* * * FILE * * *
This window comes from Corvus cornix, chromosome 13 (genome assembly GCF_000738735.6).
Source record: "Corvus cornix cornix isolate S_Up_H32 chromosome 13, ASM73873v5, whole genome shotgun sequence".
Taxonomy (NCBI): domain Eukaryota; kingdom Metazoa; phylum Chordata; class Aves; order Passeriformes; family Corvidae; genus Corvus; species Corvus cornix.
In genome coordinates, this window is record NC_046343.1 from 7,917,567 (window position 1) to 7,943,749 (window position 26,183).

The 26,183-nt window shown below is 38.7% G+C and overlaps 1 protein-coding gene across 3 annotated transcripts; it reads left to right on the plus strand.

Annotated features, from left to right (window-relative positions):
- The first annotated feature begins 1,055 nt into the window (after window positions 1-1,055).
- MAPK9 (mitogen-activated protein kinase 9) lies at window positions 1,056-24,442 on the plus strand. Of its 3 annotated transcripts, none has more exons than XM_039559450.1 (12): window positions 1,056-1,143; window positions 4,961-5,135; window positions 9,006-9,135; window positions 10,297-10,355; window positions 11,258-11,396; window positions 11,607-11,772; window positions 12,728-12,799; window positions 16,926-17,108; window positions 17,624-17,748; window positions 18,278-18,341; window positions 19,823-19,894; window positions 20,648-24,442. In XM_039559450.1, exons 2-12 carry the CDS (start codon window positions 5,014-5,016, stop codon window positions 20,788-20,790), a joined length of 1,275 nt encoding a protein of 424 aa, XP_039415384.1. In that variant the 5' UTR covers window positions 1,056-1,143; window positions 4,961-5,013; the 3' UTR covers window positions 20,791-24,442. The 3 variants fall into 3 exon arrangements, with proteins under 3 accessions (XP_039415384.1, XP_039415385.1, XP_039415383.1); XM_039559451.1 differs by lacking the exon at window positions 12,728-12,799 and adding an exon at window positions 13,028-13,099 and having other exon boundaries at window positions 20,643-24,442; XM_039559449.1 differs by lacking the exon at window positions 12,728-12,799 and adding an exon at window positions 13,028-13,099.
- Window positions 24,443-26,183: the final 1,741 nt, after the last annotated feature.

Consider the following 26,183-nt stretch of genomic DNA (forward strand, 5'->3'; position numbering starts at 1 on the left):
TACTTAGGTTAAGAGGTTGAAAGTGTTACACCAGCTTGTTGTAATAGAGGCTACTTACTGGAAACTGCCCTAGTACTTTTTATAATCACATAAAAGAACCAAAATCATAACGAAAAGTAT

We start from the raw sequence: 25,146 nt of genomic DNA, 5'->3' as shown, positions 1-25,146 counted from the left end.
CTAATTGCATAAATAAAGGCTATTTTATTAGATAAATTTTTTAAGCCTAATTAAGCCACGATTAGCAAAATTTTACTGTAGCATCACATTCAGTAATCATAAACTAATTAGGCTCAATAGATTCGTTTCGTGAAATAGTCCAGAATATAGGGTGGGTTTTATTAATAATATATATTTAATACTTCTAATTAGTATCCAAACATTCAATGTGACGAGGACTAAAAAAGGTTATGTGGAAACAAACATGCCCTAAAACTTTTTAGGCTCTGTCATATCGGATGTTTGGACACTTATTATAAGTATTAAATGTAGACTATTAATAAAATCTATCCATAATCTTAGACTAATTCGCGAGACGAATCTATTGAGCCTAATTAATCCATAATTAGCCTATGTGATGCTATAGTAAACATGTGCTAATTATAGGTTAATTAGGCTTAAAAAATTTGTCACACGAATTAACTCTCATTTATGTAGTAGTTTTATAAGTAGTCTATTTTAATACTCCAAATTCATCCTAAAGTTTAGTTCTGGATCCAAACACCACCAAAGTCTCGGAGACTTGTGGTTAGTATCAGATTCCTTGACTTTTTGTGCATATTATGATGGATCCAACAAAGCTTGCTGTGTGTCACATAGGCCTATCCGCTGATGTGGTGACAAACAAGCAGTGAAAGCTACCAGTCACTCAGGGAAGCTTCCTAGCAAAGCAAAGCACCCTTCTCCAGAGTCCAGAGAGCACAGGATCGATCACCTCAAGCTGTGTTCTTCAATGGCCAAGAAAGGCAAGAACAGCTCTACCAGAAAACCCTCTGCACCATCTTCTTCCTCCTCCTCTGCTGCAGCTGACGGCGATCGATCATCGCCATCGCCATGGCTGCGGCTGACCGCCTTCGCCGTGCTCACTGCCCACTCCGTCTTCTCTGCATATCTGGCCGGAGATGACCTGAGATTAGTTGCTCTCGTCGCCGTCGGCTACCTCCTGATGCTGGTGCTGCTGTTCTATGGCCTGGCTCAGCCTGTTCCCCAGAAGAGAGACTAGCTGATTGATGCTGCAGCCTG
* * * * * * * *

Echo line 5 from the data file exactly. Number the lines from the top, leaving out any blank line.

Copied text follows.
The 26,183-nt window shown below is 38.7% G+C and overlaps 1 protein-coding gene across 3 annotated transcripts; it reads left to right on the plus strand.